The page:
Short sleep duration is associated with increased markers in European adolescents

International journal of Obesity (2011) 35, 1308-1317 M Garaulet et al.

Sleep and the epidemic of obesity in children and adults; E Van Cauter & K Knutson, 2008.

The use of MElatonin in children with Neurodevelopmental Disorders and impaired Sleep: a randomised, double-blind, placebo-controlled, parallel study (MENDS),Re Appleton, AP Jones, C Gamble, PR Williamson, L Wiggs, P Montgomery, A Sutcliffe, C Barker and P Gringras. Health Technology Assessment 2012; Vol. 16: No. 40 DOI: 10.3310/hta16400

Kids’ behavior impacted by lack of sleep, Jase Donaldson, Insight Journal, Feb 13 2006.

What affects the age of first sleeping through the night? S M Adams, D R Jones, A Esmail and E A Mitchell, Journal of Paediatrics and Child Health, vol 40, issue 3, March 2004.

Behavioral Treatment of Bedtime Problems and Night Wakings in Infants and Young Children; An American Academy of Sleep Medicine Review, Jodi A. Mindell, et al SLEEP, Vol. 29, No. 10, 2006

References are reviewed on a regular basis and are updated when applicable.

Sleep Training NHS staff since 2007
If you or your colleagues want to know more about children’s sleep and how you can help the families you are working with, Millpond Sleep Clinic run one-day Sleep Workshops aimed at health care professionals.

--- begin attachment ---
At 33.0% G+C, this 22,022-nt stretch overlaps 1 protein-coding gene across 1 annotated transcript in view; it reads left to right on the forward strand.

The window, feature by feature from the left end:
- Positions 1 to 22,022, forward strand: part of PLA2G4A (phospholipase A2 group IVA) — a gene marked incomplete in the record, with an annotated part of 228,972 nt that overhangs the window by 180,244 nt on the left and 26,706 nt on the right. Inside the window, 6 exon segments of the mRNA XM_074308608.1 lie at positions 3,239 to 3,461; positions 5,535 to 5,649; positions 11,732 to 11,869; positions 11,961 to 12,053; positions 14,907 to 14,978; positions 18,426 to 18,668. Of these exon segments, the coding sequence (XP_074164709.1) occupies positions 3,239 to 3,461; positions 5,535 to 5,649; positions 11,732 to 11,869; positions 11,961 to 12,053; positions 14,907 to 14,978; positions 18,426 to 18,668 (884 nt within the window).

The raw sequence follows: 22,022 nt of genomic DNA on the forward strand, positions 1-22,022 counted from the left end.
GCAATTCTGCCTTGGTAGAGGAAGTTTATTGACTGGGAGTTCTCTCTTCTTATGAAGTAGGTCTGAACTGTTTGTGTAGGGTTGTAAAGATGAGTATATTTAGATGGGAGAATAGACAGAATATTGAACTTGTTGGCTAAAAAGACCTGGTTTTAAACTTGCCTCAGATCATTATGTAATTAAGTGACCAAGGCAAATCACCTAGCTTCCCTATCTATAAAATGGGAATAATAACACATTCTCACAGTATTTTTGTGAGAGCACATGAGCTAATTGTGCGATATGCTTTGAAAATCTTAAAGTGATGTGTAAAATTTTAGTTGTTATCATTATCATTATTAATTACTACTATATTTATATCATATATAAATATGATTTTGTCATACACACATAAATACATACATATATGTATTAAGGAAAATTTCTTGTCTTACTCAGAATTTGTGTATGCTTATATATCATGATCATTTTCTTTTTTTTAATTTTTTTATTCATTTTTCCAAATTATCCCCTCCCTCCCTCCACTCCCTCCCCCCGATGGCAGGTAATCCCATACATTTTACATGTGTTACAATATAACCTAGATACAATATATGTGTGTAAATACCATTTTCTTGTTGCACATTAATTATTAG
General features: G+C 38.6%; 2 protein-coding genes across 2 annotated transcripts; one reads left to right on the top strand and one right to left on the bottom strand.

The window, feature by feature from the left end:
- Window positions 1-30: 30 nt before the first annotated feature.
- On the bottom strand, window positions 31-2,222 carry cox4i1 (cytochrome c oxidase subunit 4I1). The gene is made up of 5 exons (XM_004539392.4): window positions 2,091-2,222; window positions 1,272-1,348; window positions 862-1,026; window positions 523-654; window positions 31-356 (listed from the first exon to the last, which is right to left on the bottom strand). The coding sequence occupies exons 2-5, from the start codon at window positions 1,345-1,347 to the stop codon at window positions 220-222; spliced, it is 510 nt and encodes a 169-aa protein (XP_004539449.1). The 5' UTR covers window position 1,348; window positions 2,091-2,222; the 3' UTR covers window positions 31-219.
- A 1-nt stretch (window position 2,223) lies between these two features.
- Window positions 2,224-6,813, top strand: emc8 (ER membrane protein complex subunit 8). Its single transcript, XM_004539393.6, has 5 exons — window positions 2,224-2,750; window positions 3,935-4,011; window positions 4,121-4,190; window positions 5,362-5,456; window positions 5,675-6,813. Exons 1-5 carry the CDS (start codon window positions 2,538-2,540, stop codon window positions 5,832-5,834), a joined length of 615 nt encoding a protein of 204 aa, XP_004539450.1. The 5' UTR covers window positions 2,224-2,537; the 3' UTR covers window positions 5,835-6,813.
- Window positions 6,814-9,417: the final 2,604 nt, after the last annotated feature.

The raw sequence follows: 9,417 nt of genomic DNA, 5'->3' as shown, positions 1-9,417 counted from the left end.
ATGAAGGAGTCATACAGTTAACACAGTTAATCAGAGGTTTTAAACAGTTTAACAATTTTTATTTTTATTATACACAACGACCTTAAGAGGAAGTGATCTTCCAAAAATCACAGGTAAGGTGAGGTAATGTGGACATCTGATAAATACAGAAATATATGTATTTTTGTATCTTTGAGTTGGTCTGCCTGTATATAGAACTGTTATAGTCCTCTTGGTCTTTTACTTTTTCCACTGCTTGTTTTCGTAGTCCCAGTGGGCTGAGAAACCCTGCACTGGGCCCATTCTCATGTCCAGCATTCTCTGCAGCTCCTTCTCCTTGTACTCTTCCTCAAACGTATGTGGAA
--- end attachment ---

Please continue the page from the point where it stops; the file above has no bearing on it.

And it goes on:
These highly engaging sessions are based on proven research and years of experience and are suitable for all staff working directly with the families of babies through to school aged children.
The workshop is fully certified and approved by The CPD Certification Service.
If you would like to find out more about the sleep workshops please contact Millpond direct on:
Tel: 020 8444 0040

Share the knowledge
This article is for information only and should not be used for the diagnosis or treatment of medical conditions. Essential Parent has used all reasonable care in compiling the information from leading experts and institutions but makes no warranty as to its accuracy. Consult a doctor or other health care professional for diagnosis and treatment of medical conditions. For details click here.